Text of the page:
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Zhao’s Group Gets Support from Alzheimer’s Tennessee

Xiaopeng Zhao

Xiaopeng Zhao has spent his career researching the brain and the mysteries it holds.

One of his latest efforts has been focused on slowing the rate of cognitive decline by giving the brain what amounts to a computer “workout.”

“Sustained attention, which we call vigilance, is key to performing certain tasks like driving a vehicle, where any lapse can have tragic consequences,” said Zhao, an associate professor in the Department of Mechanical, Aerospace, and Biomolecular Engineering. “Our goal is to use computer-based neurofeedback to improve memory and attention in cognitive-impaired people.”

Recognizing the potential of the research, Alzheimer’s Tennessee has backed the project with $35,000 in support.

Alzheimer’s Tennessee is excited to support this research because it has the potential to help the 110,000 Tennesseans living with Alzheimer’s disease right now,” said Janice Wade-Whitehead, CEO and president of Alzheimer’s Tennessee. “Our mission is to champion research, serve those affected by dementia, and promote brain health. The use of computer technology to potentially slow cognitive decline hits all three of those mission priorities.”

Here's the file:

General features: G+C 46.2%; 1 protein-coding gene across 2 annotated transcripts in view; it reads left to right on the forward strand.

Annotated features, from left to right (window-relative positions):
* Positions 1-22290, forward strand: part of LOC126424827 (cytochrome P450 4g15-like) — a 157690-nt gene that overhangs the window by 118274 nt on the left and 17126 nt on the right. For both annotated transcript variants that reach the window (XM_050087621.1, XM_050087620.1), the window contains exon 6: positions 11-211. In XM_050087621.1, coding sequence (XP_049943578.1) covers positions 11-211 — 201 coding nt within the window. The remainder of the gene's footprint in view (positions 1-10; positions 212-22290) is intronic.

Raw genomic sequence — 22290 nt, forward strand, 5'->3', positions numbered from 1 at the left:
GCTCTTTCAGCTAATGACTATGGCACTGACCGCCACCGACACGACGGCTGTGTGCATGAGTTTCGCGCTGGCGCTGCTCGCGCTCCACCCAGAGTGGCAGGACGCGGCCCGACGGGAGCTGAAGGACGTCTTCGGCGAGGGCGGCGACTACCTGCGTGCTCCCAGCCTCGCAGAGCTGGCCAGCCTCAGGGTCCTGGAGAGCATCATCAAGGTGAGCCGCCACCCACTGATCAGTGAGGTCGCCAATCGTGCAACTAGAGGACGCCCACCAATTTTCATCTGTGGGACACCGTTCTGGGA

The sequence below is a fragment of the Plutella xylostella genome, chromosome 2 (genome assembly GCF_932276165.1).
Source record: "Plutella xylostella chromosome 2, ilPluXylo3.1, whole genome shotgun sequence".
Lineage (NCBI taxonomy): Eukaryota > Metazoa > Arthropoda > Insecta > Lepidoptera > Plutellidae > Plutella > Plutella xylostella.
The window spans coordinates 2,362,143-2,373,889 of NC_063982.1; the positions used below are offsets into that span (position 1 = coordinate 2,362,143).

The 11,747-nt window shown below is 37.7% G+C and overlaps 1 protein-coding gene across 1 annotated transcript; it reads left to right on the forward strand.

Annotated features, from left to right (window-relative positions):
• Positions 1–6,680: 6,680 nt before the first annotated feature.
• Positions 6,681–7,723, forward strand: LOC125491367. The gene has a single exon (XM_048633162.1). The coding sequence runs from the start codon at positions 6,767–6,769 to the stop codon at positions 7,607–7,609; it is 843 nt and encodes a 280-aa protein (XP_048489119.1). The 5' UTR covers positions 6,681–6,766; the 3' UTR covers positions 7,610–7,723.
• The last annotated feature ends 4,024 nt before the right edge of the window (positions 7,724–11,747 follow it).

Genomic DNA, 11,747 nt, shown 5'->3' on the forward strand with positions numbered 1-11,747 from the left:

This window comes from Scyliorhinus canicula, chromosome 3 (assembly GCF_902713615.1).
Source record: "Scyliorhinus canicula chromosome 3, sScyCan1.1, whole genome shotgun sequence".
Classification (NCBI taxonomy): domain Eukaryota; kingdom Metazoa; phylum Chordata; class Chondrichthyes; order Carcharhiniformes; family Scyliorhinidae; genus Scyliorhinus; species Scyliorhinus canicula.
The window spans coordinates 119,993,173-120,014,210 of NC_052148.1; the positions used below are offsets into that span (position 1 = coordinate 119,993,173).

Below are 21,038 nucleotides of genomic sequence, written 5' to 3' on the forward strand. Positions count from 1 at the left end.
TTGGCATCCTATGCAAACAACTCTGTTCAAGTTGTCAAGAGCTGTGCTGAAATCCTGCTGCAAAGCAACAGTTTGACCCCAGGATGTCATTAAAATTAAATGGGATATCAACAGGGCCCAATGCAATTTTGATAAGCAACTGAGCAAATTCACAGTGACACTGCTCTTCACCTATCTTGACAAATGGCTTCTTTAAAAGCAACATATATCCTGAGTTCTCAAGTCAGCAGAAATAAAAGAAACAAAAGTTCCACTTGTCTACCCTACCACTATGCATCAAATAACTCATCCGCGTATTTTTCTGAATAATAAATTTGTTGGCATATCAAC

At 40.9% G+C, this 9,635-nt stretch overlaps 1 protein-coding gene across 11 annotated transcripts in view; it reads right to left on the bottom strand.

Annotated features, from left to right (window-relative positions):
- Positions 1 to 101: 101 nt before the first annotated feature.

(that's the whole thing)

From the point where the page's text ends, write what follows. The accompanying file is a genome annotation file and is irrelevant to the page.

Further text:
Current monitoring efforts are performed through functional magnetic resonance imaging (fMRI), which monitors blood flow in the brain to study brain activity.

Where Zhao’s method differs is that it will use an electroencephalogram (EEG)-based interface to study patients, which is far more cost effective, faster, and less inconvenient to patients than standard methods.

All an EEG requires is that the patient slips what looks like a ski mask with sensors over their head for the test.

“We show them a series of images divided into male and female and into indoor and outdoor,” said Zhao. “We’ll ask them to focus on only one specific type, such as male and indoor, and measure the activity when those images appear versus when the other ones appear.”

As the test proceeds, “correct” focus is rewarded with better resolution on the images, while “incorrect” focus results in grainier images, making the person focus, in theory, even harder.

To ensure patients begin with images that are suitable to their current cognitive levels, Zhao has teamed with professor Yang Jiang at the Sanders-Brown Center on Aging at the University of Kentucky to better evaluate the results.